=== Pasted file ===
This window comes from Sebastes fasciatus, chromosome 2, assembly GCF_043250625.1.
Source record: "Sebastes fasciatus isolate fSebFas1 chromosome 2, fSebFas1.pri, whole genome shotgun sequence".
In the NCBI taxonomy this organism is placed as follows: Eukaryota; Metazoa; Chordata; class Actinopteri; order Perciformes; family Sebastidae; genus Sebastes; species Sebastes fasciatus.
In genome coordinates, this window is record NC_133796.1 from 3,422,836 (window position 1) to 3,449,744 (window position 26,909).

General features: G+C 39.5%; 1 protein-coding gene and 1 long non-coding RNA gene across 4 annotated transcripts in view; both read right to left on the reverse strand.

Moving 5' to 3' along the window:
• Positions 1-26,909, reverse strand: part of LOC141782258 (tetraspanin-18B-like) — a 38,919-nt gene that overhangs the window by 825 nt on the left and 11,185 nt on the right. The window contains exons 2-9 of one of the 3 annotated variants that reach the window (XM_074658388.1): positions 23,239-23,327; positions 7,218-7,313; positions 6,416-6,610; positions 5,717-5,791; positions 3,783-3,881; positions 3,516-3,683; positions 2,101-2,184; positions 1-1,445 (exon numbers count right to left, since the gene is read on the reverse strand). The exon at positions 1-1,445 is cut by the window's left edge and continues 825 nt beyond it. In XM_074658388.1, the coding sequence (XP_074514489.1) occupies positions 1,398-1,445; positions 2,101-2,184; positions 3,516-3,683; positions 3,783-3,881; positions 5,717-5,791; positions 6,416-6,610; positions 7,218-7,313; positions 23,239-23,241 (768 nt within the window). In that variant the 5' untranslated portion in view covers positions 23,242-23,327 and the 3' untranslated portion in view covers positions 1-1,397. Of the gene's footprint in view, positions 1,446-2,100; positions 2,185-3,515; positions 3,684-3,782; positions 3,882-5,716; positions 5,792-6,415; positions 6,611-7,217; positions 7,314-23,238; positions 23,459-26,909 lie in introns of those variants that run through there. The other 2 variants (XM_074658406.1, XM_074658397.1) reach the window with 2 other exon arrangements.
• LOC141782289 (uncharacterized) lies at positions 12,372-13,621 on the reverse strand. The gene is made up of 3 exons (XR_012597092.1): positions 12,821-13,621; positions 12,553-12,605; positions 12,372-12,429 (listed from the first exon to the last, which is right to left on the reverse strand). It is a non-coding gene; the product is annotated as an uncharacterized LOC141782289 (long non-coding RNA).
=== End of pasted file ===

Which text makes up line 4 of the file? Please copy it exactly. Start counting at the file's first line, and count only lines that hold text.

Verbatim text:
In genome coordinates, this window is record NC_133796.1 from 3,422,836 (window position 1) to 3,449,744 (window position 26,909).